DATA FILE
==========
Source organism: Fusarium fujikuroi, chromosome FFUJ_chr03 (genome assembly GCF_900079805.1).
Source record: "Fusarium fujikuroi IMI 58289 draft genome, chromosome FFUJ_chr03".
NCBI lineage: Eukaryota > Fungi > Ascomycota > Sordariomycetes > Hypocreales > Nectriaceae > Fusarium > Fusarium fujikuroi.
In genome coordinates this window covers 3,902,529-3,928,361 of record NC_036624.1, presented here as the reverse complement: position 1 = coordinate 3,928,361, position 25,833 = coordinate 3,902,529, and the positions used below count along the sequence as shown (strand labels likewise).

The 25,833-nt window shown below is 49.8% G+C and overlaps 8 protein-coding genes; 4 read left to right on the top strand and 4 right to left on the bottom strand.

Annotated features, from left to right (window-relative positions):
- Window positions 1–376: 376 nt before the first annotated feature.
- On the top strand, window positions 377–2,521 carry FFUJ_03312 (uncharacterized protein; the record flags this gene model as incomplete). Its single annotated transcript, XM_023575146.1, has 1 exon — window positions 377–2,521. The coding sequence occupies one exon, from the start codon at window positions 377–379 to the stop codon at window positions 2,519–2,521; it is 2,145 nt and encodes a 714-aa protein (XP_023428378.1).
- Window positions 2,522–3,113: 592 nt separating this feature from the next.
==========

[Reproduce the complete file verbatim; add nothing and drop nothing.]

Source organism: Fusarium fujikuroi, chromosome FFUJ_chr03 (genome assembly GCF_900079805.1).
Source record: "Fusarium fujikuroi IMI 58289 draft genome, chromosome FFUJ_chr03".
NCBI lineage: Eukaryota > Fungi > Ascomycota > Sordariomycetes > Hypocreales > Nectriaceae > Fusarium > Fusarium fujikuroi.
In genome coordinates this window covers 3,902,529-3,928,361 of record NC_036624.1, presented here as the reverse complement: position 1 = coordinate 3,928,361, position 25,833 = coordinate 3,902,529, and the positions used below count along the sequence as shown (strand labels likewise).

The 25,833-nt window shown below is 49.8% G+C and overlaps 8 protein-coding genes; 4 read left to right on the top strand and 4 right to left on the bottom strand.

Annotated features, from left to right (window-relative positions):
- Window positions 1–376: 376 nt before the first annotated feature.
- On the top strand, window positions 377–2,521 carry FFUJ_03312 (uncharacterized protein; the record flags this gene model as incomplete). Its single annotated transcript, XM_023575146.1, has 1 exon — window positions 377–2,521. The coding sequence occupies one exon, from the start codon at window positions 377–379 to the stop codon at window positions 2,519–2,521; it is 2,145 nt and encodes a 714-aa protein (XP_023428378.1).
- Window positions 2,522–3,113: 592 nt separating this feature from the next.